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Phantom Menace invades Wall Street

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        9-13-99          High     Low     Volume   Advances Decline
DOW    11030.33 +  1.90 11042.36 10982.20   657,900k  1,211   1,727
Nasdaq  2844.79 - 42.29  2883.36  2844.76   988,592k  1,672   2,204
S&P-100  708.76 -  4.03   712.79   707.87    Totals   2,890   3,931
S&P-500 1344.13 -  7.53  1351.66  1341.70             42.4%   57.6%
$RUT     439.65 -  1.54   441.26   439.57
$TRAN   3089.31 +  0.70  3132.21  3082.83
VIX       23.84 +  0.62    24.15    22.95
Put/Call Ratio      .56

Phantom Menace invades Wall Street

What does that mean? Black goo. . .Texas tea. . .dinosaur wine, or Oil of course. Yes, our old friend, the price of a barrel of oil is back in the news. While no slight to the $/Yen exchange ratio, which also gave investors a scare on Wall Street (the Dollar reached it's lowest level against the Yen in 3 years), a rising oil price bares most of the responsibility for the lackluster activity on the NYSE, and the downright sour mood in the tech sector today. Surprisingly, the oil sector, which we would expect to be up on the news had a bad day anyway. However, that was probably just profit taking in the wake of recent oil stock gains.

Why do we care about the price of oil? Simple. As we've noted before, oil is the economic engine that drives the Western world. Without it, the lights don't come on, our computers don't work, and we have nothing to power our means of production of goods and services. We need it and will pay whatever it costs in order to keep producing. No matter what it costs, we've "gotta" have it. That is why oil is so important. If that's the case, why hasn't this been an issue before? That's easy to answer too. First, oil prices had been dropping for the last 3 years until 6 months ago when they reached a low around $11 a barrel. In the course of daily business, it was a diminishing expense, silently helping drive earnings to higher levels. Since then, the price has more than doubled to just over $24 by today's market close. How do you think that will affect earnings? Right, it will apply some downward pressure. However, just like waiting for Jell-O to "gel", earnings pressure won't happen immediately. It's a process that could take from 6 to 18 months.

This is really uncharted territory for OPEC, as they have not adhered so rigidly to production quotas in over 20 years. Lo and behold, against all odds, the quotas are working this time, with no plans to let up until at least April 1, 2000. Estimates that the price will reach $26 in the near future seem to be coming true. It is supposed by investors that all this theory in action will culminate in (you guessed it) inflation, which won't go unnoticed or unaccounted for by Alan Greenspan. Before you jump out the window of the nearest high-rise, remember that this not only applies to the U.S., it applies to every oil dependant nation on Earth. It has no favorites, and is not controllable by even Alan Greenspan. To raise interest rates on the price of oil alone would put the U.S. at an economic disadvantage relative to other countries experiencing the same variety of inflation. Don't look for "Chainsaw Al" to act against the US's best interest in favor of world economic harmony.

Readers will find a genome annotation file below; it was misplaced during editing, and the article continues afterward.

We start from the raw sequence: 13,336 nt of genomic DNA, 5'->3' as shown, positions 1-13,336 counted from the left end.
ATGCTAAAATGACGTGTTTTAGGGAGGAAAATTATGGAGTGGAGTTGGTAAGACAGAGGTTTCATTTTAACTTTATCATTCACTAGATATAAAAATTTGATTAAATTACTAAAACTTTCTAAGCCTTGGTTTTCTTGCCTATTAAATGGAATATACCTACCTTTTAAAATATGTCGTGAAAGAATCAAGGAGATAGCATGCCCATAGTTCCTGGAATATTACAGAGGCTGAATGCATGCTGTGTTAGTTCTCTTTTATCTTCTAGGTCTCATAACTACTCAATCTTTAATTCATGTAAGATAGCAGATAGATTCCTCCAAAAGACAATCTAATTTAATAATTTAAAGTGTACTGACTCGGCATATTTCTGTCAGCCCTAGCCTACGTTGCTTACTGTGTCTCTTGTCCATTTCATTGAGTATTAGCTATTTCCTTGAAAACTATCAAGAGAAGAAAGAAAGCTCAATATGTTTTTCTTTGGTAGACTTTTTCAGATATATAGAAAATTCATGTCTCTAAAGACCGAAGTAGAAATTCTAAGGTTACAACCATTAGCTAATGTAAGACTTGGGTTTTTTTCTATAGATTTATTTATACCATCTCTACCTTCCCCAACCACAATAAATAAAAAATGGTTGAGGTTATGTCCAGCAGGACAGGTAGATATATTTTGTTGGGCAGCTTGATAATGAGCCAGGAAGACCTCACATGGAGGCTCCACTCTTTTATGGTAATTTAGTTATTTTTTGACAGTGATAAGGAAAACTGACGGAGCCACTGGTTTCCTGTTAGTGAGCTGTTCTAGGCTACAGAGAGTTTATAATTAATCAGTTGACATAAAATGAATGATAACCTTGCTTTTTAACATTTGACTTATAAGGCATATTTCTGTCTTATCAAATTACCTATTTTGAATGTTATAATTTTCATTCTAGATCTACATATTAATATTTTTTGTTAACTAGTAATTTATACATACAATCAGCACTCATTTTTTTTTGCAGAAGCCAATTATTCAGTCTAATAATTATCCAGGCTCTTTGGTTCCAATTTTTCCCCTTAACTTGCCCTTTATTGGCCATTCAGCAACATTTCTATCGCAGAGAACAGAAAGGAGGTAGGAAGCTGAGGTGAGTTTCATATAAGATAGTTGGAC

The other item of news today, also raising the yellow investor caution flag was the Dollar's weakness against the Yen. It is presumed that we still buy a huge amount of products with a label reading, "made in Japan". This is true. The theory goes that the fewer Yen a Dollar buys, the more Dollars we have to spend to buy the same Japanese amount of goods and services. If you are now thinking, "uh oh, that sounds like inflation too", give yourself another gold star.

Between, these 2 items, oil and Yen, investors found enough reasons to still be fearful of inflation. It is interesting that the bond market really didn't participate in any oil or Yen related losses today, as rates remained relatively stable, closing up just .022% at 6.055%. Technology however had a much tougher day, the likes of which we'll get to in just a moment.

That's the long way of explaining that investor's are still nervous over perceived Fed interest rate raises at the next FOMC meeting in October. The bond market still seems rather ambivalent toward that prospect, but wait until tomorrow when the retail sales index is published at 8:30 am. The Street is expecting a hefty 0.7% increase. If it's any higher than that, look for fear and worry to grow in anticipation of Wednesday morning's release of the CPI figures. While consumers still seem to be in spending mode, which puts some Fed watchers on guard, the PPI as a precursor to CPI has shown no core signs of inflation. Thus our gut tells us that the CPI figures will allow the markets to temporarily breath a sigh of relief. Just don't place any big bets on Tuesday afternoon. There is no guarantee.

In the mindset currently gripping investors, we have lots of news to relay, especially in the tech sector. Starting thing out this morning, Qualcomm (QCOM), Motorola (MOT), General Instruments (GIC), Conexant (CNXT), Cisco (CSCO), Vodaphone (VOD), Bell Atlantic (BEL), and EMC (EMC) all shaped today's markets.